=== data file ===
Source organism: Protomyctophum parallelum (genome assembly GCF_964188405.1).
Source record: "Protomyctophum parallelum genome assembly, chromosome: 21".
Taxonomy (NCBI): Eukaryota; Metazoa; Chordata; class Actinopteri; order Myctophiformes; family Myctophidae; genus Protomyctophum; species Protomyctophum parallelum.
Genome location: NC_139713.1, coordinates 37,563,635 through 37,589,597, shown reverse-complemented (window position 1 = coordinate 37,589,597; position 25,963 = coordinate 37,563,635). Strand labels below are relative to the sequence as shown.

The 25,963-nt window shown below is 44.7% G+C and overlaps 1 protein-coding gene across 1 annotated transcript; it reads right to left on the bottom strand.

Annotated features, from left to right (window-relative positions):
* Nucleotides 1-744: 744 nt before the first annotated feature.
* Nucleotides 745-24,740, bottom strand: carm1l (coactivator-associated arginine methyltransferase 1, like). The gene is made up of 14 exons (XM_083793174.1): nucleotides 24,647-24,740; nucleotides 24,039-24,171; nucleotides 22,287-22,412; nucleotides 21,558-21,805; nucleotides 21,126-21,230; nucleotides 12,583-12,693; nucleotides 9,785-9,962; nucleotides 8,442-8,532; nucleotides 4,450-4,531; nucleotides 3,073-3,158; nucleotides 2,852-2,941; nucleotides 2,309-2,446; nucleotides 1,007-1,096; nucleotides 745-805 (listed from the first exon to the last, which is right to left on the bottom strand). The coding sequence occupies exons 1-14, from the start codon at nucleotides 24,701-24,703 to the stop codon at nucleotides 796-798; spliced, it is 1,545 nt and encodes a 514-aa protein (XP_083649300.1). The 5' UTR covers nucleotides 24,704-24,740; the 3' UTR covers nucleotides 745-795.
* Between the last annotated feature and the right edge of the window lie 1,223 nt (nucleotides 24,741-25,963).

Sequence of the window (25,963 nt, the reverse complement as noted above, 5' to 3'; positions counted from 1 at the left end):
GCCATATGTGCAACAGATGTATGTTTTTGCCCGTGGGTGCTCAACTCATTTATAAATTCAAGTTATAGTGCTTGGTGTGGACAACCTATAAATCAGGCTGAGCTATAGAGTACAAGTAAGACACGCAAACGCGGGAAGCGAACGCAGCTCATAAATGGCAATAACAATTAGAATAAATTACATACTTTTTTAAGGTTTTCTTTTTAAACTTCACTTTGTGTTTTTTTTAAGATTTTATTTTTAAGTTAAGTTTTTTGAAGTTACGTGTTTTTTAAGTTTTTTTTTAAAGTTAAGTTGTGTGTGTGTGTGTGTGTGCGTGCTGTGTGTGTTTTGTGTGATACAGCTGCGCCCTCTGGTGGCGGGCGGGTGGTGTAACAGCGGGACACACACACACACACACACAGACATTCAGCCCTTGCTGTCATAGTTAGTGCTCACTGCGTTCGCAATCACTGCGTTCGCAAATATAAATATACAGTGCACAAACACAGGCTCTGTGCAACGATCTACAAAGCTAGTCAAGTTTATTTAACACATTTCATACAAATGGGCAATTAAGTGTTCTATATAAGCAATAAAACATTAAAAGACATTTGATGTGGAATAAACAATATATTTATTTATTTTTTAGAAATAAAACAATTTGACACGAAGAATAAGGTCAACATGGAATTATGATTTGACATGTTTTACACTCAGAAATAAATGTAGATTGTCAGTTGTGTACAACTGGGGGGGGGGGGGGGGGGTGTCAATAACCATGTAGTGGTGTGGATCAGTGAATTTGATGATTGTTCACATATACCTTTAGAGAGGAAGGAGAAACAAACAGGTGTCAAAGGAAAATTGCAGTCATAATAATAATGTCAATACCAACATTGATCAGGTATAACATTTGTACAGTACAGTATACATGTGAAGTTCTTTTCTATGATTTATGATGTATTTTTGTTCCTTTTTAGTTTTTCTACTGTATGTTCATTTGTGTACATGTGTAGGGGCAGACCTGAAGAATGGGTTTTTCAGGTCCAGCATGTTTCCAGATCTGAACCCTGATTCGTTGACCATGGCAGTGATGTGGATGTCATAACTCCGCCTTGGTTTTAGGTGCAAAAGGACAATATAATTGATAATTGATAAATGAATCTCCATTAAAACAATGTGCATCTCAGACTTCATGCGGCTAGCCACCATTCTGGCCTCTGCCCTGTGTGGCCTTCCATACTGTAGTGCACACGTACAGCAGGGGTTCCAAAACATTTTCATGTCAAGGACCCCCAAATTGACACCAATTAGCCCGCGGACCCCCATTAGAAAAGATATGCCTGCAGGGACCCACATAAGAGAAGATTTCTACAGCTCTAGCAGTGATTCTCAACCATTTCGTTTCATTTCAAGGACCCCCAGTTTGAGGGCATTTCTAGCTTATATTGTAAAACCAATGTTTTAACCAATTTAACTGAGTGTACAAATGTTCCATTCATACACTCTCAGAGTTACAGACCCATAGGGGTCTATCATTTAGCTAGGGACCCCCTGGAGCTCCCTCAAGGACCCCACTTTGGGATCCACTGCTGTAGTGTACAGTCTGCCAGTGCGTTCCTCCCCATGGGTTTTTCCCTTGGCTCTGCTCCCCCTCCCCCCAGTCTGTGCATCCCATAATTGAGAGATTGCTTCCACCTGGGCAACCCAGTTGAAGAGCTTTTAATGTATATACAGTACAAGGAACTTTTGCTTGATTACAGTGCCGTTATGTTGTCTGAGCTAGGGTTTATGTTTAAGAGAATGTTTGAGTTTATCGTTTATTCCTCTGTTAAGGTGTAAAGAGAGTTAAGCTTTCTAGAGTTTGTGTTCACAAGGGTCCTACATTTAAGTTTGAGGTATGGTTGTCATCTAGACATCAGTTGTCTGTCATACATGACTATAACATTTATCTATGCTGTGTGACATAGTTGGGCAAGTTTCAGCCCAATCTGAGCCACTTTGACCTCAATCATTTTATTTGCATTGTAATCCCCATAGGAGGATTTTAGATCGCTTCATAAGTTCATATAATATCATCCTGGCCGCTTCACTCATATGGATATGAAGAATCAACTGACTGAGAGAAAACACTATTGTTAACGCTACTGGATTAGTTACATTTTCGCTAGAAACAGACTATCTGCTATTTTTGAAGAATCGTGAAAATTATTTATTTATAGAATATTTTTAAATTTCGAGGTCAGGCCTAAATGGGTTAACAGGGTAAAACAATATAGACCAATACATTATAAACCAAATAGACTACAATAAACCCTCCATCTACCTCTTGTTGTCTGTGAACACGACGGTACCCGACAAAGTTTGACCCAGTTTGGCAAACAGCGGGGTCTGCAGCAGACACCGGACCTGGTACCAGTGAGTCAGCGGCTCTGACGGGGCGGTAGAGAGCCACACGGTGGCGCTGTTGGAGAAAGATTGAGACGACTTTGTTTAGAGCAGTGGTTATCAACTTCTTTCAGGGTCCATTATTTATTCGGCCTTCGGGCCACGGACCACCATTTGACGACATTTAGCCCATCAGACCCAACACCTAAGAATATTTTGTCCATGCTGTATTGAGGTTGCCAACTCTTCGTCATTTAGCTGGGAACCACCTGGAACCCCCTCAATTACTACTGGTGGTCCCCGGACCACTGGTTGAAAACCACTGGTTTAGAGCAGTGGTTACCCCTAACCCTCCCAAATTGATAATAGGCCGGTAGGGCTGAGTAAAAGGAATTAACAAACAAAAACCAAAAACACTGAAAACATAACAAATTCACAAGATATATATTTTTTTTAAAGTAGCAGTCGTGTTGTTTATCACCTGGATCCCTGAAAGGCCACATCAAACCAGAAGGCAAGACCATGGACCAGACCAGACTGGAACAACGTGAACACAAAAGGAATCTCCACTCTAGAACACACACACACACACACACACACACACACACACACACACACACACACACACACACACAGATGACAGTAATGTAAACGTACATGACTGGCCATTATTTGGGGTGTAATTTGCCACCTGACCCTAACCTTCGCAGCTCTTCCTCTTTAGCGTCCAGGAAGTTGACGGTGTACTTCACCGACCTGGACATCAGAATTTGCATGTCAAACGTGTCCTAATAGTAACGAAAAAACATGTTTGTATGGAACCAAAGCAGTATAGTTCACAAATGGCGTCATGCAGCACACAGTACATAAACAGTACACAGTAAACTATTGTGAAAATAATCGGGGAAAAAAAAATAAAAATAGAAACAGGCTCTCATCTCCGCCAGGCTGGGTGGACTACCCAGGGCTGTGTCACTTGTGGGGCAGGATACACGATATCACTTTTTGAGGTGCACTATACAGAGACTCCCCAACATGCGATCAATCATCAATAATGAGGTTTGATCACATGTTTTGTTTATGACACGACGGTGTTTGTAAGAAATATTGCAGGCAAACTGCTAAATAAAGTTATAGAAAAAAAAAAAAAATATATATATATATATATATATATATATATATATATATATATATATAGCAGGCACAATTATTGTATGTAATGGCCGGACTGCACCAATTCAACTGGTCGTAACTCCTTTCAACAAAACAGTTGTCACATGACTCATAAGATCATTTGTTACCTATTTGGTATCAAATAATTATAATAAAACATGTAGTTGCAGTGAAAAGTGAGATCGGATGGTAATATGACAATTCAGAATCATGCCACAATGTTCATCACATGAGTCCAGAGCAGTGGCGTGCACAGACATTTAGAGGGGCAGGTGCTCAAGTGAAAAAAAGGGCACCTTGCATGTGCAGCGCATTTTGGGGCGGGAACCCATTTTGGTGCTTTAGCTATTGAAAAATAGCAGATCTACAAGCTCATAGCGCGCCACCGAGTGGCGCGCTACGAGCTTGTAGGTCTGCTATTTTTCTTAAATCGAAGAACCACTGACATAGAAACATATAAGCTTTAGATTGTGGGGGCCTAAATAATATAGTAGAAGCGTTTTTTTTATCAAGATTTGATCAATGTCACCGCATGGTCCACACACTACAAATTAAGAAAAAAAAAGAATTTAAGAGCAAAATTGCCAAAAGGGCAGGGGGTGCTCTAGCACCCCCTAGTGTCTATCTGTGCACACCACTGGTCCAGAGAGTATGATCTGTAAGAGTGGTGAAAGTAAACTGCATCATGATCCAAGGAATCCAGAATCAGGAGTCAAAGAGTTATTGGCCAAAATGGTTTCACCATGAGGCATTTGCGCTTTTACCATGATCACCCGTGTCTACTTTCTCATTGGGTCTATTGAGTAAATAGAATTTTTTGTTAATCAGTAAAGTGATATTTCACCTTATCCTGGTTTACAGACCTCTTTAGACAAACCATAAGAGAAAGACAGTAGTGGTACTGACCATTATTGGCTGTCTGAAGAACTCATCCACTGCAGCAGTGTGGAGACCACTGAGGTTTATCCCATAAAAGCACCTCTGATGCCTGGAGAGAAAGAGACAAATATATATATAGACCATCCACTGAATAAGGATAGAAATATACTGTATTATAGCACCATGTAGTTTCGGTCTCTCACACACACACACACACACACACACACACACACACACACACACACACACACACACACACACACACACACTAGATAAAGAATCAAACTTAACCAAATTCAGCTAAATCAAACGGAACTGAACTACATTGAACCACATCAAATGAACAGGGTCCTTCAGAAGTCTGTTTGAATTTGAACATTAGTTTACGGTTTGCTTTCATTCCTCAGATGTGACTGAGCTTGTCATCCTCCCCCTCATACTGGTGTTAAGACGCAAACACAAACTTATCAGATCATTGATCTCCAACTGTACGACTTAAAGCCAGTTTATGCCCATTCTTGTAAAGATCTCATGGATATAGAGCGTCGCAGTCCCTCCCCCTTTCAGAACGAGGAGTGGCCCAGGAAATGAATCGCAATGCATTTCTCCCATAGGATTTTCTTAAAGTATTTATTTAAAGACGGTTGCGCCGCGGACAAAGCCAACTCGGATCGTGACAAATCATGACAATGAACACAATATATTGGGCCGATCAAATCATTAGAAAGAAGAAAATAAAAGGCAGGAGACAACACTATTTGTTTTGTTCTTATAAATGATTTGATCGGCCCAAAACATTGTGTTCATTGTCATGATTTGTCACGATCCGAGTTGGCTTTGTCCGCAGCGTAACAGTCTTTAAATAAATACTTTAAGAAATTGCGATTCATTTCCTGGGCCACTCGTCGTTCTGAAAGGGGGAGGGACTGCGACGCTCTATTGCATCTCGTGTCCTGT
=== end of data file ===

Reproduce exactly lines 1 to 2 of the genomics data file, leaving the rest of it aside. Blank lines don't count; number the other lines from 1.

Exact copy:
Source organism: Protomyctophum parallelum (genome assembly GCF_964188405.1).
Source record: "Protomyctophum parallelum genome assembly, chromosome: 21".